And it could also start handing out meaningful sanctions for odious acts of thuggery on the pitch.
It's all very well setting up a task group that will probe past examples of cheating in an effort to burnish union's tarnished reputation, but it is infringements in the here and now that need to be adequately addressed too.
Firstly, there's the matter of referee Chris White failing to penalise Wasps for hollering at Bath fly-half Ryan Davis as he lined up his potentially match-tying conversion attempt at The Rec on Saturday.
These weren't quiet mutterings from the Wasps players. These were shouts deliberately timed to put Davis off his game.
This wasn't 'gamesmanship'. This was illegal.
White should have given Davis the opportunity to prepare his build-up again and banned the Wasps players from charging.
Another Davis – Brad, the Bath assistant coach – was magnanimous this week when I asked him about the incident.
"That's not the reason we failed to draw the game," he said. "We need to worry about our performance in attack and defence. If we get those things right we are a good enough side to climb the table."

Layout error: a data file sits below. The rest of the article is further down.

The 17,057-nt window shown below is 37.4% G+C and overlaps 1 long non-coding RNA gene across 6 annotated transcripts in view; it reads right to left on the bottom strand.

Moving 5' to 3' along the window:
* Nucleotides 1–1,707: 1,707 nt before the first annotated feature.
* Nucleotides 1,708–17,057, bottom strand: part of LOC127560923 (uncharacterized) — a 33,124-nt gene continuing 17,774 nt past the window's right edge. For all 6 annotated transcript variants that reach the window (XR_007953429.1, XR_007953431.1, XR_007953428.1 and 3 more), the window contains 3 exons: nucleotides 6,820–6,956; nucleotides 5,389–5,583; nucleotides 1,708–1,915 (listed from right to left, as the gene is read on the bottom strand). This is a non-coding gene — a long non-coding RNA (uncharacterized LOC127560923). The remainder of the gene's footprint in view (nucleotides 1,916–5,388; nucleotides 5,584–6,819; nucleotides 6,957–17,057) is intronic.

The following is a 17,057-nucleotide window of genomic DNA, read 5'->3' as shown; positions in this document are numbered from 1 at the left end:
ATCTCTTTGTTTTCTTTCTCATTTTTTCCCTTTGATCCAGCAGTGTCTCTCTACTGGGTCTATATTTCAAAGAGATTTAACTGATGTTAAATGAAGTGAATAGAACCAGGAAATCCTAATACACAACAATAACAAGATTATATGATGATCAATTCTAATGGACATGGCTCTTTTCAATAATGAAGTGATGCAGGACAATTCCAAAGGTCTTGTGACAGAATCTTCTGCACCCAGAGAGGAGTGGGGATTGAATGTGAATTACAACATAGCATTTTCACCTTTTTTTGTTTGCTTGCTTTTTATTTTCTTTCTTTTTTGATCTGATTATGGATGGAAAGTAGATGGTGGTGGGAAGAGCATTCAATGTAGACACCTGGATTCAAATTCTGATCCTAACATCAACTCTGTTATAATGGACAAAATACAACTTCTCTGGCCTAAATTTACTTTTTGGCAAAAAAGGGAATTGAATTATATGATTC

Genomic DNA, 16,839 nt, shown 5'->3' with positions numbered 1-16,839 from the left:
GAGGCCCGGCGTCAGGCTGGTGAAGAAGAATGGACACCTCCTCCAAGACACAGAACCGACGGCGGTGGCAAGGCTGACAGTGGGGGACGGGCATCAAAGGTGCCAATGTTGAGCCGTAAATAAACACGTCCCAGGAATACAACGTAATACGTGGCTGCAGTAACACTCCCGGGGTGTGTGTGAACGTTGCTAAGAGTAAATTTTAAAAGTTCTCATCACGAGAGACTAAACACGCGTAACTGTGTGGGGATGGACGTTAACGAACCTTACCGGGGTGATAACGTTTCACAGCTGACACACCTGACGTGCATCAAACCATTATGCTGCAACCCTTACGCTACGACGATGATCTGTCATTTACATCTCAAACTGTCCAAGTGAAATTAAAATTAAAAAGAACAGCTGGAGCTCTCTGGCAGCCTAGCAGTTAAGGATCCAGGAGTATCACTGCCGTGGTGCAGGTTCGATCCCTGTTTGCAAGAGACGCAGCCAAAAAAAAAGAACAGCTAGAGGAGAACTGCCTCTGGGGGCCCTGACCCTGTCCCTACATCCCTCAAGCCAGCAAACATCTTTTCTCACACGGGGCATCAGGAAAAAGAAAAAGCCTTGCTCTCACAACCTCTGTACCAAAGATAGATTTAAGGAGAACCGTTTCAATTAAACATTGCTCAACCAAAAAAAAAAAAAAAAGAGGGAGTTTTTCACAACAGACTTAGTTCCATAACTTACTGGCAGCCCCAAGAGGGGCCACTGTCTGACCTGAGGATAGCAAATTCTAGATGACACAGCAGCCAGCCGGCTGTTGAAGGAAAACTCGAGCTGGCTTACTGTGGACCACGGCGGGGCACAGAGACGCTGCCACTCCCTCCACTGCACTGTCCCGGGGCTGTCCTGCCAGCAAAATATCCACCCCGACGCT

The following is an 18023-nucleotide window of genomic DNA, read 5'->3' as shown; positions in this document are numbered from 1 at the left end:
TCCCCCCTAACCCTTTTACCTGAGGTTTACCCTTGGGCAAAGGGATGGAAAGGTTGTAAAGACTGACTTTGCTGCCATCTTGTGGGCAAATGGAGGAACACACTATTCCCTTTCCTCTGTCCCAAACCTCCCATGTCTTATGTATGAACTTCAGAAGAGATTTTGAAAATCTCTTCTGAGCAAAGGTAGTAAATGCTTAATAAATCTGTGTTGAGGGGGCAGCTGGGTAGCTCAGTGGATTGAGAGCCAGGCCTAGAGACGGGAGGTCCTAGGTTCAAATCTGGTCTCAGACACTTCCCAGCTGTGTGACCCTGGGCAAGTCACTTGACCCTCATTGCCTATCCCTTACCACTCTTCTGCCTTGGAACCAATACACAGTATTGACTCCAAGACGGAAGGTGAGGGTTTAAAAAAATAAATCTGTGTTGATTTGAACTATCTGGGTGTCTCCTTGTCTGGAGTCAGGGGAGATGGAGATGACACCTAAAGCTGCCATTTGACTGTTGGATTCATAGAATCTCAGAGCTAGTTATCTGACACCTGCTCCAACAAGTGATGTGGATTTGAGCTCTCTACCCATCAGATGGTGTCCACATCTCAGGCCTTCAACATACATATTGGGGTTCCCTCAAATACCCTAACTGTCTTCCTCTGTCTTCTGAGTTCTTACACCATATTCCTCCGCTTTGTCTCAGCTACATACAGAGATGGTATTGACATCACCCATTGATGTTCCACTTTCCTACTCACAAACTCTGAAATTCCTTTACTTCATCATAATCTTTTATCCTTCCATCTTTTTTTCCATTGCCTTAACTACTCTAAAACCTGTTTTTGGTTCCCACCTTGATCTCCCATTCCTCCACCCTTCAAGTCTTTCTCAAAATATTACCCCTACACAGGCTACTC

In one respect, Brad is right. It's water under the bridge now and Bath need to concentrate on their own manifold shortcomings rather than casting around for excuses.
But imagine if Wasps had been punished and Ryan had been given the chance to take the kick without distraction. If he'd landed that, then the young fly-half would have received a terrific, timely confidence boost, as well as bagging an extra point for his team.
If Wasps' antics before the kick were bad enough, David Lemi's 'celebrations' after the kick went wide were appalling. Photographs show the winger giving the crowd and Bath players a double one-fingered salute.
The former Bristol winger issued a gushing apology yesterday, in which he used the hackneyed mitigation of 'I got a bit carried away in the heat of the moment and was very emotional'.
If the image of Lemi jumping in the air with middle fingers aloft was a PR disaster for the game, then the RFU failing to punish him for the gesture is an even bigger one.
Like many involved in the game, I'd been expecting the Union – given the events of the summer – to come down like a tonne of bricks on any wayward on-pitch behaviour. But not a bit of it.
On Tuesday, Gloucester flanker Andy Hazell was given a pathetic one-week ban for taking aim and stamping on the back of Julian Salvi's leg. And all this despite the mid-range sanction for stamping being five weeks, the lower end two. Hazell is a lucky man.
The RFU needs to bare its teeth more, otherwise the scourge of stamping, gouging and other nefarious practices will continue to blight the game.